After being ruled permanently ineligible by the NCAA for accepting ski-endorsement deals, Bloom continued to dominate the slopes for another 2 years, winning the 2005 World Cup overall championship and tying the record for the most consecutive World Cup wins, with six.
It was his dominance in one sport that reopened his passion for another. By the end of the 2006 Winter Olympics, where he finished sixth in moguls, Bloom had affirmed football as his top priority despite just 2 years of collegiate experience. He then began a quest toward his new challenge, the NFL.
"Jeremy doesn't do anything less than 150 percent," his mom said. "He has such a huge determination. Sometimes I wonder where he gets it from. I don't know anyone who has his type of drive inside or outside our family."
It sometimes amazes Char when she looks back and recalls the way Jeremy was able to balance a competitive athletic schedule, a superior social life and his school work as a youth. She said through all of his activities, the youngest of her three children, just wanted to be a normal child. He even turned down an opportunity to attend Lowell Whiteman, a prestigious boarding school in Steamboat Springs, Colo., which most full-time Olympic skiers attend, so he could be closer to his family and friends.
"That's the way he's always been," Char said. "We never pushed him to do any particular sport. In fact, I would have loved for him to have taken some time off."
Bloom said the absence of input from his family circle helped him, as he was able to make his own decisions at a young age.
"A lot of times you see so many parents with talented kids and they get overly involved with them, putting all this pressure on them, and the kid gets burned out and doesn't want to do it anymore," Bloom said.
While Bloom hasn't followed the typical route to the NFL, he believes he can take the things he learned from his time on the slopes and incorporate them on the football field, even though he hasn't played in a game since 2003.
"A lot of guys who are involved in a team sport are only motivated by another person's actions or someone else telling them to do something," Bloom said. "I'm a very self-motivated person.''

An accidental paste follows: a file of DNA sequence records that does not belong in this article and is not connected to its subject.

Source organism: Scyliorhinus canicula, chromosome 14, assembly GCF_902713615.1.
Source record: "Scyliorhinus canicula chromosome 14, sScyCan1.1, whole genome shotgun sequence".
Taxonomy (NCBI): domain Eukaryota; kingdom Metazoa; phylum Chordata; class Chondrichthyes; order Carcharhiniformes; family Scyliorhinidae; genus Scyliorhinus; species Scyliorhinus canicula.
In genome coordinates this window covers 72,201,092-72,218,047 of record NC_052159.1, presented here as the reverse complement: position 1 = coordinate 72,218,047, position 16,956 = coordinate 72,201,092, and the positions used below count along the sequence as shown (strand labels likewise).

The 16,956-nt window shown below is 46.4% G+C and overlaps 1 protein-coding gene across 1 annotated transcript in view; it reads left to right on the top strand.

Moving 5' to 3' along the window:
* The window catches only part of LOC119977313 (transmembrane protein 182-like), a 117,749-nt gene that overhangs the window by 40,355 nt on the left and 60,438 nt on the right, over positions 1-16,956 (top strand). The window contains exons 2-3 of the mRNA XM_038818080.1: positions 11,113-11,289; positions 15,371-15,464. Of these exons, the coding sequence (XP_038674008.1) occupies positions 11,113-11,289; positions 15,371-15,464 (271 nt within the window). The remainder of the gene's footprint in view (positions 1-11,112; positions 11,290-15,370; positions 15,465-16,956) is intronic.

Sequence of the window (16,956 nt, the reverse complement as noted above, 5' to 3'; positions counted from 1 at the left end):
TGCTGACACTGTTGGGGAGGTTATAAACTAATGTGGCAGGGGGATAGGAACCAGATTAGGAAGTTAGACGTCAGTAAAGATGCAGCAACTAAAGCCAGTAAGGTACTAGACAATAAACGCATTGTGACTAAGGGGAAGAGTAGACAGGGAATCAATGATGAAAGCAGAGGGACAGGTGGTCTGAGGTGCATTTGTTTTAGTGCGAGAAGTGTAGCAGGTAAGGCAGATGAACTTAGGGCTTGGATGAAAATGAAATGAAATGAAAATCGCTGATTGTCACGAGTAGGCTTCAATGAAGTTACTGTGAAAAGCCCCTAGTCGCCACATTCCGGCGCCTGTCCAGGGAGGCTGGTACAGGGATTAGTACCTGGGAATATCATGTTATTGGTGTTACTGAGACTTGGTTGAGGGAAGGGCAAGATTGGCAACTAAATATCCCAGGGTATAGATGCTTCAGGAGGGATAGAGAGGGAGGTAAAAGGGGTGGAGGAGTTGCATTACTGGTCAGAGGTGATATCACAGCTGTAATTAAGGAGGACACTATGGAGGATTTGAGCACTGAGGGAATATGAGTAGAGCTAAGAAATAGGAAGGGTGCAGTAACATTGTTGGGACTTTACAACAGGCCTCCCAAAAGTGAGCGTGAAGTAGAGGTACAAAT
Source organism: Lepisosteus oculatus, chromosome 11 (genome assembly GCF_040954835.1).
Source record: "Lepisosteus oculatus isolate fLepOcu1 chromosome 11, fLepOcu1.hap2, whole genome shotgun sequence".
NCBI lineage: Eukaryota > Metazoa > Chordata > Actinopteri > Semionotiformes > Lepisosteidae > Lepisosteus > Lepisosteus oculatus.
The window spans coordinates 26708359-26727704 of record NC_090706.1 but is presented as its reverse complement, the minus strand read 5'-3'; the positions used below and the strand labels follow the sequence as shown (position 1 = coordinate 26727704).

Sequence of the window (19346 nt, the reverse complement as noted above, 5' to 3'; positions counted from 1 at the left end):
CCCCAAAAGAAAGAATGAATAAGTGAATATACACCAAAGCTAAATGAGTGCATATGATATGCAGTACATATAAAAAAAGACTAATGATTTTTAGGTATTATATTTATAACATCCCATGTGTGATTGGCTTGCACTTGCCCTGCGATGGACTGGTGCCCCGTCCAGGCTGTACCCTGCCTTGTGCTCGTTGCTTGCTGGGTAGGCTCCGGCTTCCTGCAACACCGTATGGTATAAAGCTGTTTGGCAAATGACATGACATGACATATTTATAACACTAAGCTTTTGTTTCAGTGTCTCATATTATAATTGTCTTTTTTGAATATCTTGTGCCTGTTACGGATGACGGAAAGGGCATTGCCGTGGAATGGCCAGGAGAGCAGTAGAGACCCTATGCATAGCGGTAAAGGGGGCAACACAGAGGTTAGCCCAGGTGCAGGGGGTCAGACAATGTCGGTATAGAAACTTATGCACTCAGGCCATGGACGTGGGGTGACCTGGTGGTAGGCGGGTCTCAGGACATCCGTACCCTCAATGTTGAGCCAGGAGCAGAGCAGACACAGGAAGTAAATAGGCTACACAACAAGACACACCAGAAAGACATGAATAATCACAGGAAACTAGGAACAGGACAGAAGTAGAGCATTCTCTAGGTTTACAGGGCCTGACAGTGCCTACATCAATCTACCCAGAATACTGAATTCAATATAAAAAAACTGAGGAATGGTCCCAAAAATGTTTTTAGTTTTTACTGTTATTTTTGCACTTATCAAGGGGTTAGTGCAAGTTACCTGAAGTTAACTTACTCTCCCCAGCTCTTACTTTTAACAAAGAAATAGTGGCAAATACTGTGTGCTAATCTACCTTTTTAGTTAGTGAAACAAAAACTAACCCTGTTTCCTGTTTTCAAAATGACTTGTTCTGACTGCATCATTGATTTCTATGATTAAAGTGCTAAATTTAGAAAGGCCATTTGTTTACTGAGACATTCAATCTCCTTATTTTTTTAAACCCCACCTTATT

First-year special-teams coordinator Rory Segrest said Bloom came into minicamp last week looking physically stronger and more mentally ready than he did last year.
"[Bloom] has come a long way,'' he said. "You can just see the strides he is making out there as far as fielding the ball goes. He has some great athletic ability and we're very excited about putting him out there in some live situations this year."
The coaches won't be the only ones eager to see him on the field. Jeremy's brother, Jordan, will start medical school at Thomas Jefferson University Hospital in the fall. With an aunt and uncle already living in the Philadelphia area, Bloom is sure to have a strong support cast once the team reports to Lehigh at the end of July.
At 5-9, 180, Bloom says he wants to help the team in more ways than just on special teams, even if it takes some time. He says he has improved his route running and understanding of the game to the point where he feels he can compete for a receiving position.
"I know it's not in my control as far as where I'm going to line up, but what is in my control is for me to go out there and show them what I can do, period," Bloom said. "I know we have a lot of talented receivers so it's totally in their hands. All I can do is show up at practice everyday, work my hardest and prove myself."
Something he's been doing all his life. *